In celebration of the 20th anniversary of charter schools in California, we’ll be counting down the days to the California Charter Schools Conference (March 11-14) by showcasing charter school success stories from around the Golden State.
Holly Drive Leadership Academy is a K-8 school in San Diego. Founded in 1999 and incorporated into the San Diego Unified School District three years later, the school operated under district management for nearly a decade until opting to become a charter school in July 2011.
Becoming a charter allowed Holly Drive to provide educational options to their students, but it also meant overseeing the school’s operations for the first time.
The school’s leadership was well trained and ready to manage the educational components of running a charter school. However, the financial management was less familiar.
“Everything we’d ever done was through the district, including the payroll,” said Alysia Smith, principal at Holly Drive Leadership Academy. “I was used to that.”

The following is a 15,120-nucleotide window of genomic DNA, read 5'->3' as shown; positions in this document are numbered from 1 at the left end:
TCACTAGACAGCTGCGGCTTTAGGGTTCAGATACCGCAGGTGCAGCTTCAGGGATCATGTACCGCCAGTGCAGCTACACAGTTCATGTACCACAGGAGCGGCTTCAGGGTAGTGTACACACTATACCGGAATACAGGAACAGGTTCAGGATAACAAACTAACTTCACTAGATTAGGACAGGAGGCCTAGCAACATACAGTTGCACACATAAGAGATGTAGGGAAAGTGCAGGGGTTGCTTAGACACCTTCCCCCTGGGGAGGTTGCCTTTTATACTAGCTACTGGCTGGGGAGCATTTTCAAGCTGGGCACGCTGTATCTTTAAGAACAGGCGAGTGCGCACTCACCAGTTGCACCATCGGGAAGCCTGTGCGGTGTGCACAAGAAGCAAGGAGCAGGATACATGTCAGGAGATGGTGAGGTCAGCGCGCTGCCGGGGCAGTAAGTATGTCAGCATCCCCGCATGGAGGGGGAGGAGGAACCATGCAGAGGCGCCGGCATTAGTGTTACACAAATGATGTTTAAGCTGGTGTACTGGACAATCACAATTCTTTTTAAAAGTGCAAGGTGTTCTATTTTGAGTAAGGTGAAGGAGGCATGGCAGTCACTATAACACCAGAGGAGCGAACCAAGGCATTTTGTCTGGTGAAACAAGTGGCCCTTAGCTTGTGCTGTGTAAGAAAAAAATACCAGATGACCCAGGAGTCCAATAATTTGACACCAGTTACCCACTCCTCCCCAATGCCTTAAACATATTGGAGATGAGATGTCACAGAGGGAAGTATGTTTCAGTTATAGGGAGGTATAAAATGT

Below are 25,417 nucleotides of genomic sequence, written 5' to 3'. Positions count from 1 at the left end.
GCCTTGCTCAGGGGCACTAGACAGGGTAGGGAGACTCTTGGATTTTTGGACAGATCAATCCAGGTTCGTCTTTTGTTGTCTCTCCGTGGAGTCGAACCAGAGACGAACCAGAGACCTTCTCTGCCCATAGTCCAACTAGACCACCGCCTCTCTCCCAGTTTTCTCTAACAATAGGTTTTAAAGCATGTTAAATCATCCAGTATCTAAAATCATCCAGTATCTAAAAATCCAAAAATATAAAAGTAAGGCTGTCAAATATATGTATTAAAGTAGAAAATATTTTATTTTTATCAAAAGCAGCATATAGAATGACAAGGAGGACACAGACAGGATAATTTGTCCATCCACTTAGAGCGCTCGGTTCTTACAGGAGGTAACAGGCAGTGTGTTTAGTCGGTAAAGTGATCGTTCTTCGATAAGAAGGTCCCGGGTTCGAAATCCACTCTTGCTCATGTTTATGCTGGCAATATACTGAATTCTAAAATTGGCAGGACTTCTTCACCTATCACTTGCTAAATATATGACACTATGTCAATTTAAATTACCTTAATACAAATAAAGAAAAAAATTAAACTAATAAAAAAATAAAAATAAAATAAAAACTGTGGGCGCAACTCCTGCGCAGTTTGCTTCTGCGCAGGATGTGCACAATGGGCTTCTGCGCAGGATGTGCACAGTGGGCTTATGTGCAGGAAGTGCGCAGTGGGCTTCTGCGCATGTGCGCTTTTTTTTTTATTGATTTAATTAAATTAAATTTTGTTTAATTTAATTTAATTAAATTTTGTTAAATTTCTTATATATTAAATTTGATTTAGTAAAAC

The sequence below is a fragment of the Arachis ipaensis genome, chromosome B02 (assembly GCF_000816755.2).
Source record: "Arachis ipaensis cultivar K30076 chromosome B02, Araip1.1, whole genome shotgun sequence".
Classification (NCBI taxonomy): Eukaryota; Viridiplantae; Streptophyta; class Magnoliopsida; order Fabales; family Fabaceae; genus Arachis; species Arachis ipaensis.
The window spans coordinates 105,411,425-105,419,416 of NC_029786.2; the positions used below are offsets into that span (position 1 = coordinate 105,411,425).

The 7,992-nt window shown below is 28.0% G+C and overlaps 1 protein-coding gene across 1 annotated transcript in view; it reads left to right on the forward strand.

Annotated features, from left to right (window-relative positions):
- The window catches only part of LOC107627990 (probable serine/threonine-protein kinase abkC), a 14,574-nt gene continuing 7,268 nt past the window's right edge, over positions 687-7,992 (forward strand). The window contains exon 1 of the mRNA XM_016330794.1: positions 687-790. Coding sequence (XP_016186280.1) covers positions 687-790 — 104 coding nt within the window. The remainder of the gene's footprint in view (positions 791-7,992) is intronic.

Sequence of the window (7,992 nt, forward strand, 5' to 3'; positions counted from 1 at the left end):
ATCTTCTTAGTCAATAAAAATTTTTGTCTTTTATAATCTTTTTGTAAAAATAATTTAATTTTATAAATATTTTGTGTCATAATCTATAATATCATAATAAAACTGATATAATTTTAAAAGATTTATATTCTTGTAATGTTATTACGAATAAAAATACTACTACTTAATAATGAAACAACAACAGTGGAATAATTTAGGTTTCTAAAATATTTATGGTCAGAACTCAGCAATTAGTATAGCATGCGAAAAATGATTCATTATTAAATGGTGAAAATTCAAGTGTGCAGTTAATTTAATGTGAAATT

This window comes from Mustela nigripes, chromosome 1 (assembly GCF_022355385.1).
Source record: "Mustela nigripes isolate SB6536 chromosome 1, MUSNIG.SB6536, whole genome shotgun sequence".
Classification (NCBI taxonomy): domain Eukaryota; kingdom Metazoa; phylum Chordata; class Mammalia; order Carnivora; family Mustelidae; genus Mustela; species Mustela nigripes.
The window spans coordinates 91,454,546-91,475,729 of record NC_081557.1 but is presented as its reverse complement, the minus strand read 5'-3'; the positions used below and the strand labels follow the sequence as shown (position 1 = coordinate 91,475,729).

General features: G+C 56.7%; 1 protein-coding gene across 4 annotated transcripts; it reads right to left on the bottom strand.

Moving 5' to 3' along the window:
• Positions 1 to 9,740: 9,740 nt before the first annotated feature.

Managing finances with limited experience is challenging under normal circumstances. Doing so in the wake of a severe cash flow shortage only intensifies the strain. Like, all charter schools in California, Holly Drive was subject to the state’s payment deferrals, which made for a harsh reality check early on.
“I had heard about the deferrals, but didn’t know they were so few and far between until we were on our own,” said Smith. “I didn’t know the state was so behind in paying the schools such large amounts of money.”
That’s when Holly Drive came to the Charter School Capital team. We were fortunate enough to partner with them to provide working capital funds when they needed them most. This allowed Holly Drive the freedom to focus on educating students. The key was eliminating the strain the payment deferrals had on the school’s operational stability. Our team devised an initial funding plan that provided necessary funds, as scheduled, so Holly Drive could maintain all operational needs.
Next, we worked closely with Alysia and her team to ensure Holly Drive’s long-term financial stability, offering counsel on the impacts of state budget changes, navigating bylaws, and budgeting for growth among other topics. Our efforts ultimately produced a budget that supports their immediate needs while safeguarding their ability to grow in the future.
This school year, Holly Drive is financially and operationally stable, allowing the school leadership to focus on educating nearly 140 students currently enrolled at the school.
“I’m here for my kids,” Smith said.